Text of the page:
It’s horrible, unthinkable, and now fear and paranoia has taken a firm grasp on our society. Senseless violence against coworkers who are befriended for a time, a facade if you will, only to be eventually and brutally gunned down in the name of radical Islam (ISIS)? “San Bernardino Strong,” not one citizen of this wonderful community wanted to be put on the global map this way. However, they will be forever remembered for this tragedy, and I believe this will only serve to embolden more terrorists like these two radicals to commit more violent killings.
Gun sales were already at record levels with the recent mass killings in France. Now, we have been hit on our turf, it is real! Handguns and rifle sales are surging with gun ranges reporting all time highs in activity. We want protection, to be ready and safe. Meanwhile the President argues that disarming the citizenry is the best way to proceed. Interestingly, a recent Pew research study revealed that 57% of Americans believe that owning a gun helps protect people from crime. That it is up 48% from last year!
Our country is changing as is our mindset. The psychological impact that kicks in is that of “self-preservation.” On one level, this is our capacity or desire to anticipate dangerous situations and to respond to the cues that anxiety provokes in each of us. Also, this approach to self-care means that we become more self assertive in protecting ourselves and those whom we care about. This may well be one of the primary motivational reason people are buying their very first guns.
Where do we go from here? the Muslim community leadership admits that they are conflicted about having to come out and apologize for every incident that takes place with one of their own. Their people are afraid to come out in public because of the perceived and very real scrutiny. I do recognize their feelings and this is a polarizing point of growing contentiousness. There is increasing talk of possible internment camps to monitor all of the muslims, like there were with the Japanese Americans during World War II here in the United States. I’m a student of World War II and have read and known survivors who have personally sat me down and explained the horrors and atrocities of the holocaust. These discussions bring personal feelings of disgust and provoke deep swells of troubling uncertainty. The muslim community must police themselves, if not, this will quickly become something none of us wants or can stomach… EVERY LIFE MATTERS!!!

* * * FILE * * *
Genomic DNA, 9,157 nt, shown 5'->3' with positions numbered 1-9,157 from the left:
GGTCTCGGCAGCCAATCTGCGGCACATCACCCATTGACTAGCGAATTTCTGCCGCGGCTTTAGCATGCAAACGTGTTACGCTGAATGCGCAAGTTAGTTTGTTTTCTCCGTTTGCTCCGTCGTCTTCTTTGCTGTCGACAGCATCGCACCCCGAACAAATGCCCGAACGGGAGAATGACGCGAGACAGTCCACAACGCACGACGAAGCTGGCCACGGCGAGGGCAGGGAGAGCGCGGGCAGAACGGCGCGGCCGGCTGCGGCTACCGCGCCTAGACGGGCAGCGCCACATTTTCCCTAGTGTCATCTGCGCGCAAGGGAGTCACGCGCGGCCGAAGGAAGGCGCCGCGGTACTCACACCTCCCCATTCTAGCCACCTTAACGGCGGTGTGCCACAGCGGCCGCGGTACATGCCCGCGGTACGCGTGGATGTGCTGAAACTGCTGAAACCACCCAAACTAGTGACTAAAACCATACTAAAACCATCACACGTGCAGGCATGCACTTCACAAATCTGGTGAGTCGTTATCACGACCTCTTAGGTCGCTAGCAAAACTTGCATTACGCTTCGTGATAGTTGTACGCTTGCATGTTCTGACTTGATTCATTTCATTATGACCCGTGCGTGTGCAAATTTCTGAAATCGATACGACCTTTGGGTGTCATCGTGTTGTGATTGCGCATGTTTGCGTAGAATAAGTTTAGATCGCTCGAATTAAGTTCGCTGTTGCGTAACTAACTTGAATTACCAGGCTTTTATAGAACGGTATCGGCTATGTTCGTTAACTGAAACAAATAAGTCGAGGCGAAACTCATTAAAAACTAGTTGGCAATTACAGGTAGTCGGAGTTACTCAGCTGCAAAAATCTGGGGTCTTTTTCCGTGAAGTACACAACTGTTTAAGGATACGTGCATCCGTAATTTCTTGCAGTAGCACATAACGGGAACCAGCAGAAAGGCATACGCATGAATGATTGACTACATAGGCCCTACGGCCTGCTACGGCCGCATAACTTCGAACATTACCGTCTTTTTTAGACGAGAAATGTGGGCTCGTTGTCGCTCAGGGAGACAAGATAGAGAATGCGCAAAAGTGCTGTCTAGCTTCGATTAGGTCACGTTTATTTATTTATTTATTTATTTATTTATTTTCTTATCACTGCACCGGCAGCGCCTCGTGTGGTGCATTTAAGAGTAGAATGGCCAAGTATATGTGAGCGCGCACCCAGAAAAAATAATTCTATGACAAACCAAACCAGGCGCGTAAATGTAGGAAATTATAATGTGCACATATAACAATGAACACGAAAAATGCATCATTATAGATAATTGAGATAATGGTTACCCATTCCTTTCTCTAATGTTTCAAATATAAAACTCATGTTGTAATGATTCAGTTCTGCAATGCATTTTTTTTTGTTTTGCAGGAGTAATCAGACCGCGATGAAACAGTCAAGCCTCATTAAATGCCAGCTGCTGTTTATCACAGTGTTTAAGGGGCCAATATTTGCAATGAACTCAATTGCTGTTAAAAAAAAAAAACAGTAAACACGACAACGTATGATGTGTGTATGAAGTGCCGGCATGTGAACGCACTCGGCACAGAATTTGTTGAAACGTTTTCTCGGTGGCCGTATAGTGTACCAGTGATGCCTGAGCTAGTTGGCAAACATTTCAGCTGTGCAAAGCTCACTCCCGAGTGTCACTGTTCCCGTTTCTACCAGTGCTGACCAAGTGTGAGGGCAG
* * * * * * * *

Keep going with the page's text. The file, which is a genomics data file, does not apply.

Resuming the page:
Interesting title, isn’t it? Did you realize that 4 in 10 people (40%), in our population will experience some sort of loneliness at different times in our lives? It hurts, it feels empty and cold. However there is an important distinction between feeling lonely and being alone. Understand that there are people who feel alone and really are alone. On the other hand, there are those people who actually choose to be alone, but, are not really alone.
Of course, we have all either been left alone, experienced the feelings of being alone, or possibly both simultaneously during some point in our lives, right? I think back to when I had to relocate to a new state and when I had to start different jobs throughout my career. I did not know anyone which really caused a lot of anxiety and those ugly feelings of loneliness took a toll on me. Naturally, these experiences can produce solitude and loneliness. So, if we are not careful, these feelings can have a negative impact on our physical health, as well.
Now, I want to point out that there is both a medical and psychological element attached to this discussion that I will touch upon. We do know that being alone, which we often refer to as solitude, can arouse one’s artistic talents and boost our concentration, yet, there is a frightening effect on your health. Mind, body, and our ageing process are all negatively affected when we socially isolate ourselves.